[0092] In some other implementations, the trunk line may be a 4 wire cable similar to the 5 wire cable described above, but lacking a ground wire. In some embodiments, the trunk line may be a flat cable having either 4 wires (two for power distribution, two for communication) or 5 wires (two for power distribution, two for communication, one for ground). Flat cable can be useful as trunk line when installing electrochromic windows because it can be very easily tapped to provide drop lines wherever they are needed without having to cut the trunk line. With a flat cable, the drop lines and power insert lines can be installed at any locations, not necessarily predetermined, on the trunk line. Further, flat cable permits expansion or reconfiguration of previously installed power distribution networks when new or additional optically switchable windows are deployed.

[0093] By contrast, it may be more difficult to install a network having a trunk line made from conventional (e.g., round) cable. The difficulty relates to the fact that conventional cables are typically cut wherever they join a connector (e.g., the drop line connectors and power insert connectors). The end of the cable is fed into the connector, which then provides a connection to other cables. With reference to Figure 3A, where the trunk line 306 is implemented as a conventional round cable, each portion of the trunk line 306 between adjacent drop line connectors 308 may need to be a separate cable. As such, each of these cables should be cut to an appropriate length. It can be difficult to measure/guess what the appropriate length of cable will be for each particular span, which makes installation challenging.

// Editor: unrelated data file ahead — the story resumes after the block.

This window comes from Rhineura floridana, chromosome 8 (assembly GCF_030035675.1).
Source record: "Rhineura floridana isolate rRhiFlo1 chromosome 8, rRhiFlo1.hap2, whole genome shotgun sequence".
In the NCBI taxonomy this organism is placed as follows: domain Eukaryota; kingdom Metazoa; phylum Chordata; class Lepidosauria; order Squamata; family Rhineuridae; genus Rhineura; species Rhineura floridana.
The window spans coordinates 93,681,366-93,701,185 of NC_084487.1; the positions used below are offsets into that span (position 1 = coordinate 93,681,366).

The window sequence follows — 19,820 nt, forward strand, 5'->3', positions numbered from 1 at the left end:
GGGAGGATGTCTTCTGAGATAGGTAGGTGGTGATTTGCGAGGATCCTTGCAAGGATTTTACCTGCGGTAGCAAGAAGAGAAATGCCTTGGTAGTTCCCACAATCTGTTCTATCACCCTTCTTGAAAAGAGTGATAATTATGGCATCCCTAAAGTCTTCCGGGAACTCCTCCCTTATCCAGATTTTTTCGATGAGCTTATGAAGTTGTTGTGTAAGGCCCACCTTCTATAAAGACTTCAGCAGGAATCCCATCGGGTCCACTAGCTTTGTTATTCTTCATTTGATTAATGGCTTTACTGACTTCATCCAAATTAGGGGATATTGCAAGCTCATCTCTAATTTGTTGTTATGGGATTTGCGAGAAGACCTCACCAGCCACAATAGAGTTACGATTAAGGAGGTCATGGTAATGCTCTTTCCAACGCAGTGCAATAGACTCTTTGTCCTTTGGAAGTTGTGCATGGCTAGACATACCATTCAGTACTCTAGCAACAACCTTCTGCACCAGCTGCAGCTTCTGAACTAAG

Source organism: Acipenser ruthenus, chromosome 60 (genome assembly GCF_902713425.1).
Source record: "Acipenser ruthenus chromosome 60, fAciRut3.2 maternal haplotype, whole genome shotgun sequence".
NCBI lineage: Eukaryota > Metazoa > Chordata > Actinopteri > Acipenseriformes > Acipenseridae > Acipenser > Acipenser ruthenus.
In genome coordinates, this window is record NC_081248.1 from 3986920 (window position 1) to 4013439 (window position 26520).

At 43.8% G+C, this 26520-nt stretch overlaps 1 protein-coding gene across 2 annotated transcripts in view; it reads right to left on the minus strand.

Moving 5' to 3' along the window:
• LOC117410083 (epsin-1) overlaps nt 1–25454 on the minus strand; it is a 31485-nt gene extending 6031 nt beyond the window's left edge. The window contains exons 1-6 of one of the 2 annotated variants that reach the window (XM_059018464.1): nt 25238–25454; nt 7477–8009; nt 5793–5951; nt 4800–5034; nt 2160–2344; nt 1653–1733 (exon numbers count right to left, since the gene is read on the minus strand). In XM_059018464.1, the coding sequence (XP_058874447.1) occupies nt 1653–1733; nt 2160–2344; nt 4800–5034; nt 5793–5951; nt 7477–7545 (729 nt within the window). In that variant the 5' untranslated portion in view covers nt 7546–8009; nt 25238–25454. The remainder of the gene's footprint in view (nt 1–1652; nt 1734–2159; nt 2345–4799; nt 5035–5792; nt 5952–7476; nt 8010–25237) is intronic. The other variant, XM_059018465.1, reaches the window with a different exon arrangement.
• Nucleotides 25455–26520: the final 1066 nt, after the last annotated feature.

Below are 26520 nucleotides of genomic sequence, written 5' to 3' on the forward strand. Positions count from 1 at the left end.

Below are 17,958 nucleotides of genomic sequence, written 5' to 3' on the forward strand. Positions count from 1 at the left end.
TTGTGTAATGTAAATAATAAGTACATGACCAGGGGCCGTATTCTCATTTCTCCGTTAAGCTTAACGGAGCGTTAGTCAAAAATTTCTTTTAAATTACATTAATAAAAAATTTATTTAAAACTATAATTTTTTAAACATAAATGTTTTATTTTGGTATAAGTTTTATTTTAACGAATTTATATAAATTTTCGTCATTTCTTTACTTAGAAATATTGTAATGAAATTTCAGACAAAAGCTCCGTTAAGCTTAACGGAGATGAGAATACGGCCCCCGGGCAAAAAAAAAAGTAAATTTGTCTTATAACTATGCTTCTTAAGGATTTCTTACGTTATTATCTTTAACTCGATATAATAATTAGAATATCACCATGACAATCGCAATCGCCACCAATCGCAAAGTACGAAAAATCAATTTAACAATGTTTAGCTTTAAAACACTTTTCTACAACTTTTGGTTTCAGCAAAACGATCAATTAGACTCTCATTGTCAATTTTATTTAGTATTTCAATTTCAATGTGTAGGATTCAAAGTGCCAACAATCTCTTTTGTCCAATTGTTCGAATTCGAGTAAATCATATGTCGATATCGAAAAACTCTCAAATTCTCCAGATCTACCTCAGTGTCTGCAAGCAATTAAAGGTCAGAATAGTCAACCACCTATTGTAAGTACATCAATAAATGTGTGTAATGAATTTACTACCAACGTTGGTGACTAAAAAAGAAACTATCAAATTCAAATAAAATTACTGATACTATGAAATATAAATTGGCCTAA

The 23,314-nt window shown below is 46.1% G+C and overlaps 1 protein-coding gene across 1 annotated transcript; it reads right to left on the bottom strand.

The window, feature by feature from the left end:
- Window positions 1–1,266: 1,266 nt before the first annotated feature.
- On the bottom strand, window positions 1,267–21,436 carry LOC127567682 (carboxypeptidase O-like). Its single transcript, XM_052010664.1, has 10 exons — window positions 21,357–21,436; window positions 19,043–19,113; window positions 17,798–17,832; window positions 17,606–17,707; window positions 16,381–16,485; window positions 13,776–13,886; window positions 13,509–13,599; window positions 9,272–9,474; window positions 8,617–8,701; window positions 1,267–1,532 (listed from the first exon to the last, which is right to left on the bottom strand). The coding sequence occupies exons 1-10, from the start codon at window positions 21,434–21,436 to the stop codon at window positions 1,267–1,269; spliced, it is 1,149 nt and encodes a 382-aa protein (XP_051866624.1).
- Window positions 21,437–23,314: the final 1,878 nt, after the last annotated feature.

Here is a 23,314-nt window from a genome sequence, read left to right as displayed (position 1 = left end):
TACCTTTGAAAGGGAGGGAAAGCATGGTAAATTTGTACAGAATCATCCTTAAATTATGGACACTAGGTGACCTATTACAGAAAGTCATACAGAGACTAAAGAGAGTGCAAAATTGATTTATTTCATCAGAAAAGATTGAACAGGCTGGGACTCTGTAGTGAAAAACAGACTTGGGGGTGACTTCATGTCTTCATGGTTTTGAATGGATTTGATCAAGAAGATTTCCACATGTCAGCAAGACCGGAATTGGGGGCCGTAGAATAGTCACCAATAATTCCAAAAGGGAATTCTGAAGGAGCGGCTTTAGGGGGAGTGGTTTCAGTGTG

[0094] Where a flat cable is used for the trunk line, drop lines can be added without cutting through the trunk line using, e.g., drop line insulation displacement connectors such as those described further below. The power insert lines can

similarly be connected to a flat cable trunk line without cutting through the trunk line by using the power insert insulation displacement connectors described below. This is possible because flat cables have the internal wires separated and arranged in a fixed geometry and format. Therefore connectors can be configured to tap into one or more of the internal wires selectively. With reference to Figures 3A and 3C, the entire trunk line 306 may be a single continuous cable (that has not been cut through). Of course, the drop lines and/or power insert lines can also be connected with the trunk line by severing the trunk line and using more traditional connectors. A flat cable allows e.g. drop cables to be configured anywhere along the continuous flat cable without the need to cut and splice into it; insulation displacement connectors allow tapping into the flat cable without cutting it.